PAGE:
The Hanoitimes - Vietnam is facing many challenges to ensure the energy security toward sustainable development. Vietnam is transforming from exporting energy to import energy with an increasing rate. As such, it is very difficult in balancing the energy supply – demand in general, and power supply – demand in particular.
Recently, Vietnam's TTC Group is planning to invest up to $1 billion into solar energy projects in a country still dependent on coal-fired thermal and hydro power for its power needs, with national electricity demand growing faster than 10% annually.
TTC Group, a sugar, energy and real estate conglomerate, said it plans to build as many as 20 solar parks with a total capacity of 1,000 megawatts by next year. The group executed a number of clean energy projects using sugarcane waste before moving into the solar sector. Currently, the company has one of Vietnam's largest solar portfolios. It will fund 30% of its new projects, and is in talks with banks and other financial institutions for the remainder.
TTC revealed its plans soon after Vietnam's new solar energy policy came into effect on June. A raft of incentives to support renewable energy will be in place until June 2019, and have been dubbed a "landmark" for the country's solar energy outlook.
At present, the retail price of renewable energy is 1,622 VND/kWh (7.2 US cents/kWh). So it is important to raise the bid price to buy solar energy to 2,086 dong/kWh (9.19 US cents/kWh), but this is still lower than earlier investor hopes of 11.2 cents to 13.2 cents. The tariff is higher than for onshore wind power projects priced at 7.8 cents per kwh. Solar power projects are exempt from import duties. Other incentives include breaks on tax and land use. Fossil fuels still account for more than 65% of the country's energy output, causing serious pollution. Vietnam must satisfy growing energy demand while meeting the government's goal of cutting greenhouse gas emissions as much as 8% by 2030.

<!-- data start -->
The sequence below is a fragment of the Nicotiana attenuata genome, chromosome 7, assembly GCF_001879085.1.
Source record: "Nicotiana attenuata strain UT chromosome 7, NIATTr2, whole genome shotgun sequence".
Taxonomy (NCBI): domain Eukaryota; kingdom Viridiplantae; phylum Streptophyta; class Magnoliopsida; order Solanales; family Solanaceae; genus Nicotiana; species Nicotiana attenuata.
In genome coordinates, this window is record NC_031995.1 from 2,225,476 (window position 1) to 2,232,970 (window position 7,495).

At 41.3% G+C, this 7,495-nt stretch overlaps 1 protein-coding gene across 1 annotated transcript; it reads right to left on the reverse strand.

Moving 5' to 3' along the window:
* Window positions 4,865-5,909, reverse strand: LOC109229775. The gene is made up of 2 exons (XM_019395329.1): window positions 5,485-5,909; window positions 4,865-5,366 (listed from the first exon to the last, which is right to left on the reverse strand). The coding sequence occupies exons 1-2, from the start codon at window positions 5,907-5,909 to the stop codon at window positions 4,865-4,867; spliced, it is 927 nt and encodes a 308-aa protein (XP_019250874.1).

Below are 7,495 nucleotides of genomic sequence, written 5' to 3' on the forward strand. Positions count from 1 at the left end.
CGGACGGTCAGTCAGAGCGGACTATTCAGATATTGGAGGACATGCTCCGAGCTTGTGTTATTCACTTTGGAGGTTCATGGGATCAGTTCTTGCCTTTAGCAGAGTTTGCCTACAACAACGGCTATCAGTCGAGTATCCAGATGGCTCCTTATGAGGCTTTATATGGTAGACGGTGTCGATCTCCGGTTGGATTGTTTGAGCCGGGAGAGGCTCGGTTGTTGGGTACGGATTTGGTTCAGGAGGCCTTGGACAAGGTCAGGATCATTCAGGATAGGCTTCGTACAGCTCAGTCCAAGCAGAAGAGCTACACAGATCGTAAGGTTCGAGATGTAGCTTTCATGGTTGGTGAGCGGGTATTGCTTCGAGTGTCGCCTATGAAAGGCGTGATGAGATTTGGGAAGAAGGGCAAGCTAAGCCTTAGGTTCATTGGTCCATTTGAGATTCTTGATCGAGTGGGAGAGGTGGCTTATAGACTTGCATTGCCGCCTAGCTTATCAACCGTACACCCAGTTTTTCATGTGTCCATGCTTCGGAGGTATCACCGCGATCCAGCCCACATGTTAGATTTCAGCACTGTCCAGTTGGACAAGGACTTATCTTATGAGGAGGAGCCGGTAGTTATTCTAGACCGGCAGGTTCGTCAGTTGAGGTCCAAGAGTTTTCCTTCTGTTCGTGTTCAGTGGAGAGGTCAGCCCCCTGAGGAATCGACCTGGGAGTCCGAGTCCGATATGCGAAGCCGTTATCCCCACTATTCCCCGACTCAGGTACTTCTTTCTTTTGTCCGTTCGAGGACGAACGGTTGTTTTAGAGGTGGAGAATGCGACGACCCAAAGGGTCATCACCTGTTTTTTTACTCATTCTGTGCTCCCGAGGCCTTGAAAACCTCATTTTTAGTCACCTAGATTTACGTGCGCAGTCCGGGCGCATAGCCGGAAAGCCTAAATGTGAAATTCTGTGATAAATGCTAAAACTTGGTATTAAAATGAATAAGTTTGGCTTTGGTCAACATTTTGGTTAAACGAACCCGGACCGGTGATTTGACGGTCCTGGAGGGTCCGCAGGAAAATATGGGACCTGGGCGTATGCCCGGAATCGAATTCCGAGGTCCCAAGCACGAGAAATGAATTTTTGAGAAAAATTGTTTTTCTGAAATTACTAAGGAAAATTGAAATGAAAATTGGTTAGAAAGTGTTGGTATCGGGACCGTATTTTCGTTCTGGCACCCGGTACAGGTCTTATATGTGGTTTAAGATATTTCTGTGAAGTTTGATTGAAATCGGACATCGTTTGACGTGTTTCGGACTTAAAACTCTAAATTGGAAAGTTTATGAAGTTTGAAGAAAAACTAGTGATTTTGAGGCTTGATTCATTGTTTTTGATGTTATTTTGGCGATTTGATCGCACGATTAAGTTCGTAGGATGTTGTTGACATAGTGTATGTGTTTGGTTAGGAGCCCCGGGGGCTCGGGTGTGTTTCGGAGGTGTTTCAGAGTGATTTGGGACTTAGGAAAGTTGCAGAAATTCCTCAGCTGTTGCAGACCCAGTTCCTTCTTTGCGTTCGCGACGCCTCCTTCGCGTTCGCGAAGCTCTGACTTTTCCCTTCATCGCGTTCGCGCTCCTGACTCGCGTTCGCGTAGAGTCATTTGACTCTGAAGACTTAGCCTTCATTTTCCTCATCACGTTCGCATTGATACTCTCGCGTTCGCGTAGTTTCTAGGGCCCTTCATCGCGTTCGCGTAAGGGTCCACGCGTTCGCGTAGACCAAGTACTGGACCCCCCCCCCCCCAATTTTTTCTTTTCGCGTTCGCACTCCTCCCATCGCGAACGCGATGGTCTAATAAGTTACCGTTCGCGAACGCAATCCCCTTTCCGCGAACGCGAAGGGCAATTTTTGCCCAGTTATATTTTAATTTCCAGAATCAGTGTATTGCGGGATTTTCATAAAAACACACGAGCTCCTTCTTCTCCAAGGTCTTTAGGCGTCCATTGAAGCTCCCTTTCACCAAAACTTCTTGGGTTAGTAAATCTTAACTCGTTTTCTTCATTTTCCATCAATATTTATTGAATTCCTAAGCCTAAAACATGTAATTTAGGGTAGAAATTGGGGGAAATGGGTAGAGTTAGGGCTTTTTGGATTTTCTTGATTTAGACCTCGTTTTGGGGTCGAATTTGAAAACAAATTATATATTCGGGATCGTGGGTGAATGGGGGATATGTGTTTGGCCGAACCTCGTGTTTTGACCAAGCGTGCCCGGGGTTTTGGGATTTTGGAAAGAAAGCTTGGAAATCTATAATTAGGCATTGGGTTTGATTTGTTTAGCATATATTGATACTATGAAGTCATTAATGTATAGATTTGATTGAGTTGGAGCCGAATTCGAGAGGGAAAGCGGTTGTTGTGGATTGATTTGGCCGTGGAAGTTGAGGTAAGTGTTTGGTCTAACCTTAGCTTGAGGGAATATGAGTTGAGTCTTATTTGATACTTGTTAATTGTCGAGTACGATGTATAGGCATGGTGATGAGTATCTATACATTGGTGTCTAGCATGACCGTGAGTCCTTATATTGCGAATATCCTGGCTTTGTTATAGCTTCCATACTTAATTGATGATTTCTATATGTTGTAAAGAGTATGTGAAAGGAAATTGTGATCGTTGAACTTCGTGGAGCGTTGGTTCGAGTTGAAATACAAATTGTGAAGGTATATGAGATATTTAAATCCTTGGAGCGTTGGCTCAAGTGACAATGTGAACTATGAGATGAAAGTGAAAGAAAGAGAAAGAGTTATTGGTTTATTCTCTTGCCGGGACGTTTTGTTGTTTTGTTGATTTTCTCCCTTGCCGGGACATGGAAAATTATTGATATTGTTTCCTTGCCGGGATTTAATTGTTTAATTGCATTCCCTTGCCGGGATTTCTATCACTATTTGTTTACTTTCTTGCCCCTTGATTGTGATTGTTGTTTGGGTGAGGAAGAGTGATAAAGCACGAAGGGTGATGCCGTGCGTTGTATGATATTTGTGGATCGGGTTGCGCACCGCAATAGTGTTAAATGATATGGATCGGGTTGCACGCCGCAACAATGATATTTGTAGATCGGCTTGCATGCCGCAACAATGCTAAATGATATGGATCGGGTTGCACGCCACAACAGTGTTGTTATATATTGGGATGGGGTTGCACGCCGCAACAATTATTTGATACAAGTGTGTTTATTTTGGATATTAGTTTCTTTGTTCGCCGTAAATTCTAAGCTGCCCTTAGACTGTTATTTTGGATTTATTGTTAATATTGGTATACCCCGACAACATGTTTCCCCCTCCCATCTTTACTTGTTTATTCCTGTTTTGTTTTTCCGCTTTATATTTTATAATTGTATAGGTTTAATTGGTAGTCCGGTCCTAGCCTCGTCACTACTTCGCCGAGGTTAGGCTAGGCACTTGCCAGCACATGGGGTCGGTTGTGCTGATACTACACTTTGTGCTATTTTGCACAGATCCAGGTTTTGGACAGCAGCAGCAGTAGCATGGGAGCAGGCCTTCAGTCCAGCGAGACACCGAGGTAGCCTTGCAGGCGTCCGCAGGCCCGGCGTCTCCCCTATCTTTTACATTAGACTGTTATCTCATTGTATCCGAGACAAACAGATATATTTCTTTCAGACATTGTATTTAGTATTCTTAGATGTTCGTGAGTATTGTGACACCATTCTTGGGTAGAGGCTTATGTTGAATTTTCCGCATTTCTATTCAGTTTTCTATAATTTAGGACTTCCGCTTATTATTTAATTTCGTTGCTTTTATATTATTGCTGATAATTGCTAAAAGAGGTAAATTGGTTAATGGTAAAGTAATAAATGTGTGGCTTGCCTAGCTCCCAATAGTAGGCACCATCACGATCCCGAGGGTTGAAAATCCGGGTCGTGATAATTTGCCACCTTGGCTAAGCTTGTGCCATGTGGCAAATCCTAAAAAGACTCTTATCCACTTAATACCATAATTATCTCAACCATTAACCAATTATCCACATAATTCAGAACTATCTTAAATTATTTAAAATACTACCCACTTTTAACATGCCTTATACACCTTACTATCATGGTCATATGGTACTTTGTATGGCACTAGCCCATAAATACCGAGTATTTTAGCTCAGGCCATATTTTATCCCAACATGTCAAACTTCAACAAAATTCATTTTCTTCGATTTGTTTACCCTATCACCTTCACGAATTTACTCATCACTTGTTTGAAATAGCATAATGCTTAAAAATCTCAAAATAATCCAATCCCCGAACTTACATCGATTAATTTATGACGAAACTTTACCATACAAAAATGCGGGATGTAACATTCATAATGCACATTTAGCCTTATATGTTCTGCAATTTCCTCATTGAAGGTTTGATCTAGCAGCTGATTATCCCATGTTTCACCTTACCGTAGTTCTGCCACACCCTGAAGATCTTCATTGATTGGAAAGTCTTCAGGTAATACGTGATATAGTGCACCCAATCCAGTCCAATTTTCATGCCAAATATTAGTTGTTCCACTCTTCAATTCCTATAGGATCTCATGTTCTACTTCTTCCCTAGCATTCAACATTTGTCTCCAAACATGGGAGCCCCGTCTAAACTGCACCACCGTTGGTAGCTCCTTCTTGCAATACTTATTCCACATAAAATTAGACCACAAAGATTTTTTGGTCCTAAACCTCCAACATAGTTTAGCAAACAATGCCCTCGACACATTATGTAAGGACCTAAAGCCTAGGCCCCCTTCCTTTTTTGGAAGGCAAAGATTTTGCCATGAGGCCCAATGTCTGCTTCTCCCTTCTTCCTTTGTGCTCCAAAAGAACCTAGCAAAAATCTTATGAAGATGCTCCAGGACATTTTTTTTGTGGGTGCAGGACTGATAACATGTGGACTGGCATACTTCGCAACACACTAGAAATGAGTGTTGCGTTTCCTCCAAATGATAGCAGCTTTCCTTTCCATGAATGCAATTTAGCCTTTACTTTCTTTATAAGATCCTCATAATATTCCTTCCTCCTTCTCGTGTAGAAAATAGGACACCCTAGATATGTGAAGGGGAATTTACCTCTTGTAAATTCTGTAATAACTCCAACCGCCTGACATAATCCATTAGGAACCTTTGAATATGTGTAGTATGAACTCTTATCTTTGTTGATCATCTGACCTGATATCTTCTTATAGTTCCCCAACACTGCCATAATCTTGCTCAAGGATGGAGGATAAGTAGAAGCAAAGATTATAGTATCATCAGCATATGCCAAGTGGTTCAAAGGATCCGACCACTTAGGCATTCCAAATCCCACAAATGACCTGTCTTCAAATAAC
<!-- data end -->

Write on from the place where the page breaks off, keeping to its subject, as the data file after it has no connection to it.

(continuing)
Under the 2011-2020 National Power Development Plan, Vietnam plans to cut back coal-fired projects to 26,000MW by 2020, from the 36,000MW planned in 2011. Renewable energy would grow to 9.9% of the country's total electricity production by 2020, to 12.5% by 2025 and to 21% by 2030.
By then, solar power output will total 12,000MW, or 3.3% of total production.The total technical potential for solar power generation in Vietnam is estimated at around 13,000MW. In 2015, production stood at 5MW, mainly for research purposes and rural electrification. There have been a number of off-grid projects around the port of Danang, the greenest city in Vietnam, including its airport.
Vietnam's first significant on-grid solar energy investment came in 2015 with a 19.2MW plant in Quang Ngai Province. The $40 million project group was led by Thien Tan Company with investors from India and Thailand, and used solar photovoltaic technology from Thailand. Around 30 power projects, ranging from 20MW to 500MW, are reported to have been registered for licenses, mostly in central Vietnam and the south. Backers include investors from Germany, South Korea, and the U.S. In early June, Japan's Fujiwara was approved for a 64MW solar plant and a 36MW wind power project in Binh Dinh Province, with a combined investment of more than $65 million.
Last month, the Sao Mai 1 solar plant was opened in the province of Dong Thap in the Mekong Delta. The 1.06MW plant is the first stage of a $260 million renewable energy venture between Vietnam's Sao Mai Group and Japan's Koyo Corporation. It will initially supply energy to a Sao Mai subsidiary, providing it with a 20% annual energy cost saving. Over the next decade, the joint venture has ambitions to meet the province's entire power needs, and to expand into other provinces.